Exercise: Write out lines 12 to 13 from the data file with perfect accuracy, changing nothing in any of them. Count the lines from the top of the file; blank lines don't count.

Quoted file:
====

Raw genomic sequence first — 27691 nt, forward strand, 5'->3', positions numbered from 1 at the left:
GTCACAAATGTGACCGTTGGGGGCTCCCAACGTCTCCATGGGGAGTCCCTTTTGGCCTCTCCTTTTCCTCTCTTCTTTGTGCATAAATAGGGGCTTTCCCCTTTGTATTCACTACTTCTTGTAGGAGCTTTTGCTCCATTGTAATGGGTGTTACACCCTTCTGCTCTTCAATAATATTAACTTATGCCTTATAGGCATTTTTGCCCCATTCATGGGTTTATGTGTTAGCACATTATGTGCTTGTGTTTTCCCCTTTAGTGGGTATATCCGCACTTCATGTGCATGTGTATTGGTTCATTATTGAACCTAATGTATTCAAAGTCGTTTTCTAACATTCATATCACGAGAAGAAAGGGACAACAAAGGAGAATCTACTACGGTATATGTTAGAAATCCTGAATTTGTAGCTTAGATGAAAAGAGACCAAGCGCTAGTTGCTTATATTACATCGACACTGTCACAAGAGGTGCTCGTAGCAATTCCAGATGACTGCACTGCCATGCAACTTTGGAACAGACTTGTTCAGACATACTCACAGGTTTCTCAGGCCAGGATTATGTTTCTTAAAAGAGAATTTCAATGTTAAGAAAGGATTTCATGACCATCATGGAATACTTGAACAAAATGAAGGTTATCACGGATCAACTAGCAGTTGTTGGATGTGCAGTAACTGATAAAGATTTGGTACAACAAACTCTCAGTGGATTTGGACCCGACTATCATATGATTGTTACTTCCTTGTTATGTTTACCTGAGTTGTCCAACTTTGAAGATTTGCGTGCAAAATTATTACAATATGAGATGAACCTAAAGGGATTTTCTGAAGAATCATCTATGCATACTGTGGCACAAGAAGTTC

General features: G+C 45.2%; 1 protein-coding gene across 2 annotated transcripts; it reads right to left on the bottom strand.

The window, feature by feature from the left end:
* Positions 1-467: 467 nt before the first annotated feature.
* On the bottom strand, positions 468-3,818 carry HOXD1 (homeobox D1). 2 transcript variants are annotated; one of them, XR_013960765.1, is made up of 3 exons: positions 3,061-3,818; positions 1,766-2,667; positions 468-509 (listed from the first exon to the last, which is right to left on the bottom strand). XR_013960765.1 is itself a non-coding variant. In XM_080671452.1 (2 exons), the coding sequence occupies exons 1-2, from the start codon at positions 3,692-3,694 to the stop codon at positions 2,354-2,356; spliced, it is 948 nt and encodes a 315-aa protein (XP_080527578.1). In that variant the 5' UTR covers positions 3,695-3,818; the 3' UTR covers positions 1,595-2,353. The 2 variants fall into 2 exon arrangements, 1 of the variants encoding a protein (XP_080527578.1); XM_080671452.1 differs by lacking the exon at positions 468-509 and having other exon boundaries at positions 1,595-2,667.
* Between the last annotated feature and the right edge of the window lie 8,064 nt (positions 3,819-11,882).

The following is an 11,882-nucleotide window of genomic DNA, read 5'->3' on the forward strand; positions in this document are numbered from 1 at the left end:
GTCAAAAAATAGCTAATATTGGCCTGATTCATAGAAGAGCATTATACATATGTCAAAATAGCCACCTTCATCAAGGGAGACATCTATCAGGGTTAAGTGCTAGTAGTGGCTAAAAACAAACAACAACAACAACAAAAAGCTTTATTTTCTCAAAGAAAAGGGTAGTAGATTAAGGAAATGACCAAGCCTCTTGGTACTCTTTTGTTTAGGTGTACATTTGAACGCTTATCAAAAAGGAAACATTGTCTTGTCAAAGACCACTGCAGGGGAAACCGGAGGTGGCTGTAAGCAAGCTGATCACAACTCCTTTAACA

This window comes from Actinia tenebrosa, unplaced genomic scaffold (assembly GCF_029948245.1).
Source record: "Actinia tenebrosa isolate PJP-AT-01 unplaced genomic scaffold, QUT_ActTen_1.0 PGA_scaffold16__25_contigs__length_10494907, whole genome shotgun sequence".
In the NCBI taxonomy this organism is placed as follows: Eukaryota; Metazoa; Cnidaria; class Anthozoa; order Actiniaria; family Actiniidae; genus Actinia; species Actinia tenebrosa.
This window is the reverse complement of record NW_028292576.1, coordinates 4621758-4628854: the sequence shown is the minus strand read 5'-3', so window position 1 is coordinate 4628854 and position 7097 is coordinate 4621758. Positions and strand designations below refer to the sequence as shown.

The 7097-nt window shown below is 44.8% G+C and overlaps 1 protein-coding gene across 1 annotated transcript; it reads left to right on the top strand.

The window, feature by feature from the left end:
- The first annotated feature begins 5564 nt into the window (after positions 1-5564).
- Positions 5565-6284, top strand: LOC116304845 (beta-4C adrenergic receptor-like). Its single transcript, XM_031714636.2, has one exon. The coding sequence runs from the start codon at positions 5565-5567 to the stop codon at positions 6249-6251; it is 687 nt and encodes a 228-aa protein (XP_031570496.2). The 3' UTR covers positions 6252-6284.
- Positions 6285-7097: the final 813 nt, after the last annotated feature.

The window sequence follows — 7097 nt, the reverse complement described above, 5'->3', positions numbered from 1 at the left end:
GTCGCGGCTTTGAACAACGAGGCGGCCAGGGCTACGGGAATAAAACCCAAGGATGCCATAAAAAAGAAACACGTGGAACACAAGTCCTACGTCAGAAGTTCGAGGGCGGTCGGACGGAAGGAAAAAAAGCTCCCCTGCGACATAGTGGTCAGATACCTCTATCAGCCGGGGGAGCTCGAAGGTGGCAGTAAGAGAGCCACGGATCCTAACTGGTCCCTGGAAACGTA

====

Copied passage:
In the NCBI taxonomy this organism is placed as follows: Eukaryota; Metazoa; Cnidaria; class Anthozoa; order Actiniaria; family Actiniidae; genus Actinia; species Actinia tenebrosa.
This window is the reverse complement of record NW_028292576.1, coordinates 4621758-4628854: the sequence shown is the minus strand read 5'-3', so window position 1 is coordinate 4628854 and position 7097 is coordinate 4621758. Positions and strand designations below refer to the sequence as shown.